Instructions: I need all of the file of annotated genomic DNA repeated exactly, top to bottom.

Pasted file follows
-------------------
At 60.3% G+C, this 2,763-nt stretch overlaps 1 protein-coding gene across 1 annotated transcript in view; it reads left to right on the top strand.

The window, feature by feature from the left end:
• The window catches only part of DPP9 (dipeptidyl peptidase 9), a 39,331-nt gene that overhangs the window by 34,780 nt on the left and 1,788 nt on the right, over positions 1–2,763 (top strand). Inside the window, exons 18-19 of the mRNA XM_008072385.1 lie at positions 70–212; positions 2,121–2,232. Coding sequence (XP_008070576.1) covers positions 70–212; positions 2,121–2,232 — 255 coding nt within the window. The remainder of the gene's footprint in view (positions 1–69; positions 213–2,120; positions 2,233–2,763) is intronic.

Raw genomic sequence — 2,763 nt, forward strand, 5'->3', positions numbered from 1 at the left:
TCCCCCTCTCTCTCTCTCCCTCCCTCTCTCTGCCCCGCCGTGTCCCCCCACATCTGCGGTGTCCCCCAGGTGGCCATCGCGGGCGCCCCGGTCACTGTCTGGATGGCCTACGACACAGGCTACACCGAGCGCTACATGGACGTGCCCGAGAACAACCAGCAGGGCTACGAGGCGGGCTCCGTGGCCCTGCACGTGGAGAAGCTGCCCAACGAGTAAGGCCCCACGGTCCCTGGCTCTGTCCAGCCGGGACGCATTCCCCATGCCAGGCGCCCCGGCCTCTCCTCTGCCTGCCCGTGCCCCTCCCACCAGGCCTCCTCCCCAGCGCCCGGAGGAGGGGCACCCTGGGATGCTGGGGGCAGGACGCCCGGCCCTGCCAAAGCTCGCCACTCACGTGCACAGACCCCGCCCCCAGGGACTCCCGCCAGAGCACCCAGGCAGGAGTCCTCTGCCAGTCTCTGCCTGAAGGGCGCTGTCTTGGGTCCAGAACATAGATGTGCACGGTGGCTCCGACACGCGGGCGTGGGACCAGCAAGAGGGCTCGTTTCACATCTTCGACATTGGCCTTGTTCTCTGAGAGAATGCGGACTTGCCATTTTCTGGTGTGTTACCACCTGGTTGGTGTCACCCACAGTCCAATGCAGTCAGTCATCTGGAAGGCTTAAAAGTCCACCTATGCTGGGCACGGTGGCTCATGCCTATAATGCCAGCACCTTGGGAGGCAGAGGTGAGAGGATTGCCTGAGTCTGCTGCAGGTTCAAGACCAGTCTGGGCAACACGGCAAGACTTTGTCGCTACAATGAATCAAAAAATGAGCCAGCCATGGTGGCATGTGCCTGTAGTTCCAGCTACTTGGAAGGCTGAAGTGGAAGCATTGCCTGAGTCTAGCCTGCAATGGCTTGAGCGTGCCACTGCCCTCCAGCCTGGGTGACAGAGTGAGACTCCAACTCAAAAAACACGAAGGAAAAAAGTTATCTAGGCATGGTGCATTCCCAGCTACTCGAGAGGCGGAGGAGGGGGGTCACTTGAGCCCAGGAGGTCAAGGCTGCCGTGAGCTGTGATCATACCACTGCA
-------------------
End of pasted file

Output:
At 60.3% G+C, this 2,763-nt stretch overlaps 1 protein-coding gene across 1 annotated transcript in view; it reads left to right on the top strand.

The window, feature by feature from the left end:
• The window catches only part of DPP9 (dipeptidyl peptidase 9), a 39,331-nt gene that overhangs the window by 34,780 nt on the left and 1,788 nt on the right, over positions 1–2,763 (top strand). Inside the window, exons 18-19 of the mRNA XM_008072385.1 lie at positions 70–212; positions 2,121–2,232. Coding sequence (XP_008070576.1) covers positions 70–212; positions 2,121–2,232 — 255 coding nt within the window. The remainder of the gene's footprint in view (positions 1–69; positions 213–2,120; positions 2,233–2,763) is intronic.

Raw genomic sequence — 2,763 nt, forward strand, 5'->3', positions numbered from 1 at the left:
TCCCCCTCTCTCTCTCTCCCTCCCTCTCTCTGCCCCGCCGTGTCCCCCCACATCTGCGGTGTCCCCCAGGTGGCCATCGCGGGCGCCCCGGTCACTGTCTGGATGGCCTACGACACAGGCTACACCGAGCGCTACATGGACGTGCCCGAGAACAACCAGCAGGGCTACGAGGCGGGCTCCGTGGCCCTGCACGTGGAGAAGCTGCCCAACGAGTAAGGCCCCACGGTCCCTGGCTCTGTCCAGCCGGGACGCATTCCCCATGCCAGGCGCCCCGGCCTCTCCTCTGCCTGCCCGTGCCCCTCCCACCAGGCCTCCTCCCCAGCGCCCGGAGGAGGGGCACCCTGGGATGCTGGGGGCAGGACGCCCGGCCCTGCCAAAGCTCGCCACTCACGTGCACAGACCCCGCCCCCAGGGACTCCCGCCAGAGCACCCAGGCAGGAGTCCTCTGCCAGTCTCTGCCTGAAGGGCGCTGTCTTGGGTCCAGAACATAGATGTGCACGGTGGCTCCGACACGCGGGCGTGGGACCAGCAAGAGGGCTCGTTTCACATCTTCGACATTGGCCTTGTTCTCTGAGAGAATGCGGACTTGCCATTTTCTGGTGTGTTACCACCTGGTTGGTGTCACCCACAGTCCAATGCAGTCAGTCATCTGGAAGGCTTAAAAGTCCACCTATGCTGGGCACGGTGGCTCATGCCTATAATGCCAGCACCTTGGGAGGCAGAGGTGAGAGGATTGCCTGAGTCTGCTGCAGGTTCAAGACCAGTCTGGGCAACACGGCAAGACTTTGTCGCTACAATGAATCAAAAAATGAGCCAGCCATGGTGGCATGTGCCTGTAGTTCCAGCTACTTGGAAGGCTGAAGTGGAAGCATTGCCTGAGTCTAGCCTGCAATGGCTTGAGCGTGCCACTGCCCTCCAGCCTGGGTGACAGAGTGAGACTCCAACTCAAAAAACACGAAGGAAAAAAGTTATCTAGGCATGGTGCATTCCCAGCTACTCGAGAGGCGGAGGAGGGGGGTCACTTGAGCCCAGGAGGTCAAGGCTGCCGTGAGCTGTGATCATACCACTGCA